Overview

This trial is active, not recruiting.

Conditions pancreatic cysts, pancreatic cancer
Sponsor Johns Hopkins University
Collaborator Lustgarten Foundation
Start date October 2012
End date January 2017
Trial size 450 participants
Trial identifier NCT01202136, NA_00026447

Summary

The aim is to propose and prospectively validate a diagnostic approach and model for prediction of mucinous versus non-mucinous, and malignant versus non-malignant pancreatic cysts using a combination of clinical, radiologic, and biomarker characteristics.

United States No locations recruiting
Other Countries No locations recruiting

Study Design

Observational model cohort
Time perspective prospective
Arm
patients referred to Johns Hopkins Hospital for evaluation and or treatment for 1 or more pancreatic cysts

Primary Outcomes

Measure
Prevalence and incidence of malignant pancreatic cysts
time frame: 3-6 years

Secondary Outcomes

Measure
Biomarkers to predict type of pancreatic cyst
time frame: 3-6 years
Biomarker panel in pancreatic juice as indicator to type of pancreatic cyst
time frame: 3-6 years
Compare CT with EUS and MRI for diagnosing pancreatic cysts.
time frame: 3-6 year
Difference EUS/CT or MRCP in diagnosis of malignant pancreatic cysts
time frame: 3-6 years
Associated factors for with multivariate model for malignant pancreatic cyst
time frame: 3-6 years
Model for prediction of malignant pancreatic cysts
time frame: 3-6 years

Eligibility Criteria

Male or female participants at least 18 years old.

Inclusion Criteria: 1. Adult patients age 18 years and older 2. Referred for assessment of one or more pancreatic cyst. Exclusion Criteria: 1. Medically ill patients with ASA class 4 or greater. 2. History of chronic kidney disease with a serum creatinine > 2.0 mg/dl or estimated glomerulofiltration rate (eGFR) < 30 ml/min, dialysis patients, acute renal failure, cirrhosis of the liver, chronic hepatitis, prior nephrectomy or kidney or liver transplantation. 3. History of moderate (generalized hives) or severe (facial swelling, airway reaction) reaction to intravenous radiographic contrast material. 4. History of obstruction in the upper GI tract such as esophageal or pyloric stricture, which would not allow passage of an endoscope. 5. Bleeding diathesis (clotting problems) or a history of thrombocytopenia (low platelet count <50,000). 6. Inability to provide informed consent. 7. Pregnancy or lactation.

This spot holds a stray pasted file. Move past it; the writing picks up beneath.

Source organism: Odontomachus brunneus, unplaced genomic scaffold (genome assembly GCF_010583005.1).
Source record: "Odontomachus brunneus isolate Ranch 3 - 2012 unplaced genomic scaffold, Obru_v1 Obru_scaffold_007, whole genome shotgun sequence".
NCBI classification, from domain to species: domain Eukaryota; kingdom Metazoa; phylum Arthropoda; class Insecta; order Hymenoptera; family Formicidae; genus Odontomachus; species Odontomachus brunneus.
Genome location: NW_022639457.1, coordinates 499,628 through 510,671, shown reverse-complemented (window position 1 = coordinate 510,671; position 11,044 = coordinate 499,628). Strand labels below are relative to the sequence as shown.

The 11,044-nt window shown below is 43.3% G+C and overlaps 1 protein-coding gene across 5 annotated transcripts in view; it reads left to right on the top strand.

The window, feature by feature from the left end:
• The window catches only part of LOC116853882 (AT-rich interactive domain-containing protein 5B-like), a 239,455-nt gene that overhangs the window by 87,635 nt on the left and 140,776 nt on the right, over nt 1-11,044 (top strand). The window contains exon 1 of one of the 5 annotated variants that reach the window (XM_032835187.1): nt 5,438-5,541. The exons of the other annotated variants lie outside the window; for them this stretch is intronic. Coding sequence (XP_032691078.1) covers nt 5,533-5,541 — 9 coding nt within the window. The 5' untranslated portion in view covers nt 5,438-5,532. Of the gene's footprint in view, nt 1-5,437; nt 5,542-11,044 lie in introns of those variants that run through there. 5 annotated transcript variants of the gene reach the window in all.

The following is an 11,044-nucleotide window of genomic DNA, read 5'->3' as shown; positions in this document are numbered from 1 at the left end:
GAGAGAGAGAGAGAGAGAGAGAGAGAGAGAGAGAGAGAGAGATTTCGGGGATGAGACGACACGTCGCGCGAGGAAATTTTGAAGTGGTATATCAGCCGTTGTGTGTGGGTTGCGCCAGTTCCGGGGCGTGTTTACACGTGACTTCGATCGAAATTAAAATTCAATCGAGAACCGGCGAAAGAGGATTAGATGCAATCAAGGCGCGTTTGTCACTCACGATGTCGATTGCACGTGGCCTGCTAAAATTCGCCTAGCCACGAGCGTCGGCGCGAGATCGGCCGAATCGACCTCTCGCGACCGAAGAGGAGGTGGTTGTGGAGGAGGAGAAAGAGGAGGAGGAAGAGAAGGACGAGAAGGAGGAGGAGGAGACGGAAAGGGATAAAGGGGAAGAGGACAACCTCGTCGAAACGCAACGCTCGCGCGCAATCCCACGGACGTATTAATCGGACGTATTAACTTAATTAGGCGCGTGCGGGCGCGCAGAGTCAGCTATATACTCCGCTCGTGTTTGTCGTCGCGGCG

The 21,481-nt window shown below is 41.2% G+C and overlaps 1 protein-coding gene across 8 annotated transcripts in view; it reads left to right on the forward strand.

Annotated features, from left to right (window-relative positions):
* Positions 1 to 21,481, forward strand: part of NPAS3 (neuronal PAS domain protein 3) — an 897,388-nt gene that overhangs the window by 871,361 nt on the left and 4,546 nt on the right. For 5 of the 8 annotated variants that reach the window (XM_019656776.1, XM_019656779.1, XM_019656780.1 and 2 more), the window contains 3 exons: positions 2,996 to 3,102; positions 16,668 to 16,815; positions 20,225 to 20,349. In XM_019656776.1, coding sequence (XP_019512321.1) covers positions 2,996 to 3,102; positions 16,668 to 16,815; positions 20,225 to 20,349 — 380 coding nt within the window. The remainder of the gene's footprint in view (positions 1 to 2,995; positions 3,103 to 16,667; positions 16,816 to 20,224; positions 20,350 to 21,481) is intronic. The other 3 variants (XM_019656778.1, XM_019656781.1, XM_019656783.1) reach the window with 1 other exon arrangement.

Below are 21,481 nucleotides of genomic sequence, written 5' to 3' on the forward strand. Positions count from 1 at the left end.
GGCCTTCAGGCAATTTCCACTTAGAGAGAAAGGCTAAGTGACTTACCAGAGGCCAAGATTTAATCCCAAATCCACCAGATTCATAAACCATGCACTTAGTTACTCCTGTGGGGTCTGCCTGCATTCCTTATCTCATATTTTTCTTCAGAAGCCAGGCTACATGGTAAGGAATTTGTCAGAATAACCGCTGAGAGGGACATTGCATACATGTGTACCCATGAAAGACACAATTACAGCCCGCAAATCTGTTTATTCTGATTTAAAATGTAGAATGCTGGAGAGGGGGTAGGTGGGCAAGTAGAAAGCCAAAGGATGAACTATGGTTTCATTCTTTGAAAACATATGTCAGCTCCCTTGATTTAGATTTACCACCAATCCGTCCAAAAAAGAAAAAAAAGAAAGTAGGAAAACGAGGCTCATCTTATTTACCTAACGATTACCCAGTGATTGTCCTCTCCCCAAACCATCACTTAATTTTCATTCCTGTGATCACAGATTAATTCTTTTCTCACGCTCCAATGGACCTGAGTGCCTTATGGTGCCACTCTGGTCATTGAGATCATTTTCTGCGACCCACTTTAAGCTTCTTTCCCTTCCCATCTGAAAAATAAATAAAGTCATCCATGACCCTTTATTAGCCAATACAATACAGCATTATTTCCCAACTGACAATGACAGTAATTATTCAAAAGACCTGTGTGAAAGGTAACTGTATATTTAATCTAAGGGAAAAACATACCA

Additional Information

Official title The Clinical,Radiologic, Pathologic and Molecular Marker Characteristics of Premalignant and Malignant Pancreatic Cysts Study
Principal investigator Anne Marie O'Broin-Lennon, MD
Description This combined cross-sectional and prospective single center clinical and translational study involves a collaborative multidisciplinary team composed of gastroenterologists, surgeons, radiologists, and basic scientists. Eligible patients with solitary or multiple pancreatic cysts referred for diagnostic evaluation and/or surgical treatment will undergo initial radiographic imaging with high-resolution CT, MRI/MRCP, and EUS/FNA as part of standard medical care at Johns Hopkins Hospital. This is a three-phase study. In Phase I, eligible patients with pancreatic cysts will undergo initial radiographic imaging (high-resolution CT, MRI/MRCP, endoscopic ultrasonography (EUS) with fine needle aspiration (FNA)) as part of standard care at the Johns Hopkins Hospital. Patients will be categorized according to the presence of symptoms referable to the cyst or imaging features concerning for malignancy based on the initial radiographic assessment. Symptomatic patients, or those with concerning features, will be referred for surgical resection. The pathologic features and final diagnosis of resected pancreatic cysts will be compared with preoperative clinical, radiologic, and cyst fluid test results. Asymptomatic patients with low-risk features at baseline radiographic and endoscopic imaging will enter Phase II. Patients will be followed on a prospective periodic surveillance schedule according the consensus clinical guidelines with either CT or MRI to monitor for new or metachronous cystic neoplasms. Those who develop symptoms or concerning features will have a repeat EUS/FNA as well as imaging with the opposite axial imaging modality, and will be referred for surgery if a suspicious lesion is detected. Patients who have surgery either during Phase I or Phase II, will enter post-surgical surveillance (Phase III). Patients will be followed using a prospective periodic surveillance schedule according the consensus clinical guidelines with either CT or MRI to monitor for new or metachronous cystic neoplasms. Those who undergo surgery after surveillance in Phase II will continue with the imaging modality they were originally evaluated with prior to surgery.. Patients who develop symptoms or high-risk features on imaging will have a repeat EUS/FNA as well as imaging with the opposite axial imaging modality and will be referred for surgery if a suspicious lesion is detected. Samples will be collected prospectively for biomarker analysis. Cyst fluid, pancreatic juice and blood will be collected during EUS and blood will be collected yearly during the outpatient clinic visit. Patients will be followed for three years.
Trial information was received from ClinicalTrials.gov and was last updated in October 2016.
Information provided to ClinicalTrials.gov by Johns Hopkins University.